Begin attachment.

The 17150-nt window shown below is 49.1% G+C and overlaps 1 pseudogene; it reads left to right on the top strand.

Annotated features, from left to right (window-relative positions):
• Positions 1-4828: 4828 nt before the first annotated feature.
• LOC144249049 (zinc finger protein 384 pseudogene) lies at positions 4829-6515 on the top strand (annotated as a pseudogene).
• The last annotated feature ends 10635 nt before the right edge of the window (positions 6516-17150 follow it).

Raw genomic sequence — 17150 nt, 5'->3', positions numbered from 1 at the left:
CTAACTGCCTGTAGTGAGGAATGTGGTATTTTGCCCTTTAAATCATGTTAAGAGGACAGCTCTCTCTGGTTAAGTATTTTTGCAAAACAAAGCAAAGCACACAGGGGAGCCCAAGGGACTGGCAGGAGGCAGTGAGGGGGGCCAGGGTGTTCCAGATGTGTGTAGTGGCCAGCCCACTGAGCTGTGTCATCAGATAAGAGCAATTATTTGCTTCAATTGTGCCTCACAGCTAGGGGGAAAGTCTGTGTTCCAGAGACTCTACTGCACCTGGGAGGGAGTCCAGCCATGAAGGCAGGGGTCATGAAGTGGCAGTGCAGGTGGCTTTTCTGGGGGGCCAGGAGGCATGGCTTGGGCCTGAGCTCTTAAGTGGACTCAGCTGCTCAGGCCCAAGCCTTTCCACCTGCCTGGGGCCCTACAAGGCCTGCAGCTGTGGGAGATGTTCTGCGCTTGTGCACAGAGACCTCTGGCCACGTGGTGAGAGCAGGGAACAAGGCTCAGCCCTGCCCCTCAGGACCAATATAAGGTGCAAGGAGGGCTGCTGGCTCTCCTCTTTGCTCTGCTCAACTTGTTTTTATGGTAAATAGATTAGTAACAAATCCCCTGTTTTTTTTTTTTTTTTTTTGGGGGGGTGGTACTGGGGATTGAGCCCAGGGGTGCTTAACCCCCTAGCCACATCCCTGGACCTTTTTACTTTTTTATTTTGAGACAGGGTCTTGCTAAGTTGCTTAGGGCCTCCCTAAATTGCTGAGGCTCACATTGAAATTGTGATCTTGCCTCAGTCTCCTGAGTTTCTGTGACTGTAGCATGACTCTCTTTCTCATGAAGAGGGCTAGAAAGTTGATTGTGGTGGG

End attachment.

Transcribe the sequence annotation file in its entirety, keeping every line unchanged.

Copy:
The 17150-nt window shown below is 49.1% G+C and overlaps 1 pseudogene; it reads left to right on the top strand.

Annotated features, from left to right (window-relative positions):
• Positions 1-4828: 4828 nt before the first annotated feature.
• LOC144249049 (zinc finger protein 384 pseudogene) lies at positions 4829-6515 on the top strand (annotated as a pseudogene).
• The last annotated feature ends 10635 nt before the right edge of the window (positions 6516-17150 follow it).

Raw genomic sequence — 17150 nt, 5'->3', positions numbered from 1 at the left:
CTAACTGCCTGTAGTGAGGAATGTGGTATTTTGCCCTTTAAATCATGTTAAGAGGACAGCTCTCTCTGGTTAAGTATTTTTGCAAAACAAAGCAAAGCACACAGGGGAGCCCAAGGGACTGGCAGGAGGCAGTGAGGGGGGCCAGGGTGTTCCAGATGTGTGTAGTGGCCAGCCCACTGAGCTGTGTCATCAGATAAGAGCAATTATTTGCTTCAATTGTGCCTCACAGCTAGGGGGAAAGTCTGTGTTCCAGAGACTCTACTGCACCTGGGAGGGAGTCCAGCCATGAAGGCAGGGGTCATGAAGTGGCAGTGCAGGTGGCTTTTCTGGGGGGCCAGGAGGCATGGCTTGGGCCTGAGCTCTTAAGTGGACTCAGCTGCTCAGGCCCAAGCCTTTCCACCTGCCTGGGGCCCTACAAGGCCTGCAGCTGTGGGAGATGTTCTGCGCTTGTGCACAGAGACCTCTGGCCACGTGGTGAGAGCAGGGAACAAGGCTCAGCCCTGCCCCTCAGGACCAATATAAGGTGCAAGGAGGGCTGCTGGCTCTCCTCTTTGCTCTGCTCAACTTGTTTTTATGGTAAATAGATTAGTAACAAATCCCCTGTTTTTTTTTTTTTTTTTTTGGGGGGGTGGTACTGGGGATTGAGCCCAGGGGTGCTTAACCCCCTAGCCACATCCCTGGACCTTTTTACTTTTTTATTTTGAGACAGGGTCTTGCTAAGTTGCTTAGGGCCTCCCTAAATTGCTGAGGCTCACATTGAAATTGTGATCTTGCCTCAGTCTCCTGAGTTTCTGTGACTGTAGCATGACTCTCTTTCTCATGAAGAGGGCTAGAAAGTTGATTGTGGTGGG